The New Food Revolution

[Author’s preface – Incredibly enough, in just the past few days since I submitted the piece below for publication in the May issue of the Takoma Park/Silver Spring Voice, an entirely new food related disease outbreak, the swine flu, has emerged from nowhere and spread across the globe. While the origin of this virulent new pathogen is still unclear, the pork industry is vehemently denying any connection to the horrific conditions at its pig CAFOs (Concentrated Animal Feeding Opeartions) , even though other swine flu viruses have started at such facilities – with the current outbreak starting in a Mexican town just a few miles down the road from a huge, partly U.S.-owned pig farm. Are you ready for a new food revolution…?]

During my youth, I never thought much about food  – like where it came from, or what was in it. I visited the occasional farmer’s stand or pick-your-own strawberry farm with my mom and brother, but for the most part our food came from the supermarket, and the question of its safety or healthfulness wasn’t even an issue.

How times have changed. Just a few months ago peanut products made by the Peanut Corporation of America – which supplied food companies, hospitals, nursing homes and cafeterias – were discovered to have salmonella.  Nine people died, leading to one of the largest food product recalls in U.S. history. A U.S. pistachio recall followed only a few weeks later. In 2006, most the U.S. spinach crop had to be destroyed due to an e.coli contamination that killed three Americans. Overall, disease outbreaks from food have risen from about 100 a year in the early 1990s to some 350 now.

Bad as this is, the problem of food disease outbreaks pales in comparison to the dangers posed by our actual national food policies. Determined by Congress, with the friendly help of lobbyists from Archer Daniels Midland (ADM), Cargill and other agribusiness corporations, these policies are not only destroying our national health, they are at the same time systematically destroying our planet .

For starters, most of our food is currently grown far, far away – an average of 1500 miles away, from field to plate, a disaster from the global warming or peak oil perspective. That one pound plastic box of organic lettuce contains maybe 100 calories of food energy, yet requires roughly  4500 calories of fossil fuel to grow, process, package, and ship from the other side of the country, under constant refrigeration.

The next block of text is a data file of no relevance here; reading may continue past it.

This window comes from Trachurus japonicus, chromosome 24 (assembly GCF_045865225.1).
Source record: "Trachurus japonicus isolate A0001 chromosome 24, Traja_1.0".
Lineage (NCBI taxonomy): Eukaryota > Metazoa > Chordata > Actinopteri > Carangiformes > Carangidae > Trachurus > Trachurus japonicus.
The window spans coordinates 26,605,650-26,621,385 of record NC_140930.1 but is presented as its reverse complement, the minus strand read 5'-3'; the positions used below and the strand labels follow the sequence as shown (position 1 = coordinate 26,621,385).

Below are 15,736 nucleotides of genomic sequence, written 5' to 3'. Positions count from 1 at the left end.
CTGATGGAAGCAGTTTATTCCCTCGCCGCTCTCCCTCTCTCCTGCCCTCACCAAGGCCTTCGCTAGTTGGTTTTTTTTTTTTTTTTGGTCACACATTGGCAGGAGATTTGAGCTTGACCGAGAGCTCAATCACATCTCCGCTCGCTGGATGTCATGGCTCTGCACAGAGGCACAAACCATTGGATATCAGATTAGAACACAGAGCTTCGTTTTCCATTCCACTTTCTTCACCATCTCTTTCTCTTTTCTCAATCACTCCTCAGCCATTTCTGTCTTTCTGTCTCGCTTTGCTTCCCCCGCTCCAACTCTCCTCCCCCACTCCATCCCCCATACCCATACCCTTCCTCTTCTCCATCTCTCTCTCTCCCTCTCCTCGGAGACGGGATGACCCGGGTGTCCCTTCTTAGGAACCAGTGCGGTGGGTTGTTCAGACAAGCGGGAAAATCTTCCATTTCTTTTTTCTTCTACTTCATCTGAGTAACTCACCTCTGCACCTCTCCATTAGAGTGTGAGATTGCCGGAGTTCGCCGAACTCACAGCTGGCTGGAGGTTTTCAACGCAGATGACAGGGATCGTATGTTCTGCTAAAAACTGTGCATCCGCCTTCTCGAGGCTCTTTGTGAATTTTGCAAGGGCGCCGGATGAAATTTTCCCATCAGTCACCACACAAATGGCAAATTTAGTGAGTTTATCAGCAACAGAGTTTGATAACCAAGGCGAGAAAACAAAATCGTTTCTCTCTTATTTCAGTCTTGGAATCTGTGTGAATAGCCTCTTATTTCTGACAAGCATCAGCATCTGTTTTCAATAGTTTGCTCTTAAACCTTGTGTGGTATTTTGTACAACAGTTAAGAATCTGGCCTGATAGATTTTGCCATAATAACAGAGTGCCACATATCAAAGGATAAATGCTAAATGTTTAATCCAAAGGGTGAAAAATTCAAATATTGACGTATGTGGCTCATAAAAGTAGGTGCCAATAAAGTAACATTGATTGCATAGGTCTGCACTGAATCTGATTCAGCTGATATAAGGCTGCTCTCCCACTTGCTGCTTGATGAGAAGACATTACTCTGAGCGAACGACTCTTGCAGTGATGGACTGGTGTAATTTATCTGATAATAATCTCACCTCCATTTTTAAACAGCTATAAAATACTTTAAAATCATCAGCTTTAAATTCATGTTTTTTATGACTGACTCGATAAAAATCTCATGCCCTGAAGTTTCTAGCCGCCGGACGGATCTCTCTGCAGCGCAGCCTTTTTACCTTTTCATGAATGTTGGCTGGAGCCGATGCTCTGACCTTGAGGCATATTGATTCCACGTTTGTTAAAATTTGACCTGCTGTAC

It gets worse. Take corn, which ends up in an astounding array of food products. Our federal government spends billions of dollars each year subsidizing the industrial production of corn, a process that both burns and depletes the soil with the heavy use of petrochemicals, and creates huge dead zones in bays and oceans due to the chemical runoff. (The seasonal dead zone in the Gulf of Mexico is now as large as the state of New Jersey, due largely to the runoff from the corn belt states).

A good chunk of the subsidized corn is converted into non-food items such as corn ethanol  – a fuel which is both a lobbyist’s dream and any sane person’s nightmare, as it takes almost as much fossil fuel to produce as you get ethanol out of it. Not to mention the fact that it increases hunger worldwide.

And the industrial corn that does end up in food often goes into patently unhealthy high sugar and high fat food products (the ubiquitous high fructose corn syrup being the poster child), or it’s used to artificially fatten cows at cruelly inhumane, toxic cesspools known as CAFOs, or concentrated animal feeding operations. The resulting beef is not only tremendously fatty, it’s filled with antibiotics because the cows, having evolved to eat grass, not corn, are constantly sick and on drugs themselves.

Not surprisingly, in the U.S. human population coronary and heart disease are rampant, the incidence of “adult onset” diabetes is skyrocketing among children, and obesity is a national epidemic. It is predicted that the youngest generation of Americans will, for the first time in our history,  lead shorter lives than their parents.

Clearly, our national food policy is failing us, and badly.

What can one do? Lobbying Congress for change is a necessity, and many good groups organize such efforts. But this is also one area where we don’t have to wait for government  – we can (and should) take matters into our own hands, as large and increasing numbers are.

One big change many people are making is to buy local, and to buy actual, fresh “whole” food, not processed “food products.”